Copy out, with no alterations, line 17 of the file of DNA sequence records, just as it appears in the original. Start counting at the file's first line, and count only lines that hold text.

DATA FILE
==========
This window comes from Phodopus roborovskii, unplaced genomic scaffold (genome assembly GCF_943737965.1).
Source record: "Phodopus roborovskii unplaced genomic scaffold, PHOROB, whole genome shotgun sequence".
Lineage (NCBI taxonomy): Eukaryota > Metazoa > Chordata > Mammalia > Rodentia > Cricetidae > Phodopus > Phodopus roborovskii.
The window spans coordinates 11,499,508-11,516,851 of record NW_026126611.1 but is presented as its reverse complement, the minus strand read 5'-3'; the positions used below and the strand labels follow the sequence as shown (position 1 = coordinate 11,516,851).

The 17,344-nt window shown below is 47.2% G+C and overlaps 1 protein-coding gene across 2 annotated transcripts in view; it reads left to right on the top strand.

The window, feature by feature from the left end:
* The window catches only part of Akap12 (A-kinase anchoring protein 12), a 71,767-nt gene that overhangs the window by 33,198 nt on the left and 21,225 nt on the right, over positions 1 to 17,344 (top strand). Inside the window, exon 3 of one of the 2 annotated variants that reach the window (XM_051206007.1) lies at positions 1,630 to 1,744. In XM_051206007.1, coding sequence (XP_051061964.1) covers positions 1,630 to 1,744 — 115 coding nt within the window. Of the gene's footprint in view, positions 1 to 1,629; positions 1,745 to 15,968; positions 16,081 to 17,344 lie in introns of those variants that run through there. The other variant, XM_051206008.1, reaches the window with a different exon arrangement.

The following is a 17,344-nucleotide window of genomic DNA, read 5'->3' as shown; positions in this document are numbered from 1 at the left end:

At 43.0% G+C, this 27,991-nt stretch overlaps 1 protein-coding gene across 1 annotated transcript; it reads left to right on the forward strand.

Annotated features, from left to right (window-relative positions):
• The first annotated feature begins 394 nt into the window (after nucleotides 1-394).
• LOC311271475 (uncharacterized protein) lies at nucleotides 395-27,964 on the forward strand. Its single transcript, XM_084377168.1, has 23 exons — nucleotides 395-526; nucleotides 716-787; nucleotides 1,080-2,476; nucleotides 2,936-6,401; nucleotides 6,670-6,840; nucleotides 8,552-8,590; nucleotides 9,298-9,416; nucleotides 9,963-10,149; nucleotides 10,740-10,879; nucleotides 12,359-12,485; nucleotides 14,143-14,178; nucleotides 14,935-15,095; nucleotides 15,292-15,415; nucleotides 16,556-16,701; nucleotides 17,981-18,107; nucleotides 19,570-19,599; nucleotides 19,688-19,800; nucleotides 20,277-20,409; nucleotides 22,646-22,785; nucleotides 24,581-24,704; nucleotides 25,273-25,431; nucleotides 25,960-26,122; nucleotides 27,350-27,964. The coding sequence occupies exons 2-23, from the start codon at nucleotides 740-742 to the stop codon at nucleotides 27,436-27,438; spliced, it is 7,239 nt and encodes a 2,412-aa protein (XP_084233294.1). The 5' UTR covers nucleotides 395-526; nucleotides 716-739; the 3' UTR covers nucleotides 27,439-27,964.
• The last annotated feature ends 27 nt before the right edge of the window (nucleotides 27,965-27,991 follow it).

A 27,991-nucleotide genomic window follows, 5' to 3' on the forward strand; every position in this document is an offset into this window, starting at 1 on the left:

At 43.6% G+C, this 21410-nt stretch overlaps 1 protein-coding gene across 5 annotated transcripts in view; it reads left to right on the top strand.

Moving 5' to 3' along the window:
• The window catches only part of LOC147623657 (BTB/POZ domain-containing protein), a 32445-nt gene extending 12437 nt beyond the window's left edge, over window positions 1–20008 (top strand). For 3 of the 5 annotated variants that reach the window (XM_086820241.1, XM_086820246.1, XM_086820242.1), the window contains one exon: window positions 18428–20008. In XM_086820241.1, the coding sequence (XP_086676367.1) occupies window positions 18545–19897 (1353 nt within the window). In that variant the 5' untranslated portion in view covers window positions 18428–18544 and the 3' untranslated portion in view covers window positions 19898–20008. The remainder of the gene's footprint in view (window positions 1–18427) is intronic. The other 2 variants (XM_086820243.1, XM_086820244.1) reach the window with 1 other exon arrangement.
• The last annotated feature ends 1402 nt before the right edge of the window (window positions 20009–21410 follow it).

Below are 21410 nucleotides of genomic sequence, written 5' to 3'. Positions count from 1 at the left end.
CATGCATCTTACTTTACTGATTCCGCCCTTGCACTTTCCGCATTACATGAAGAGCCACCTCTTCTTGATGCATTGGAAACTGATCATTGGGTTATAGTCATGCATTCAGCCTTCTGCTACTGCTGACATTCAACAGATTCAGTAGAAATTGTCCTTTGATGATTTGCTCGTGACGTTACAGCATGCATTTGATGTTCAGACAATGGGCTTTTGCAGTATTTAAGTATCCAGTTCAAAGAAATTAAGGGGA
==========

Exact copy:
• The window catches only part of LOC147623657 (BTB/POZ domain-containing protein), a 32445-nt gene extending 12437 nt beyond the window's left edge, over window positions 1–20008 (top strand). For 3 of the 5 annotated variants that reach the window (XM_086820241.1, XM_086820246.1, XM_086820242.1), the window contains one exon: window positions 18428–20008. In XM_086820241.1, the coding sequence (XP_086676367.1) occupies window positions 18545–19897 (1353 nt within the window). In that variant the 5' untranslated portion in view covers window positions 18428–18544 and the 3' untranslated portion in view covers window positions 19898–20008. The remainder of the gene's footprint in view (window positions 1–18427) is intronic. The other 2 variants (XM_086820243.1, XM_086820244.1) reach the window with 1 other exon arrangement.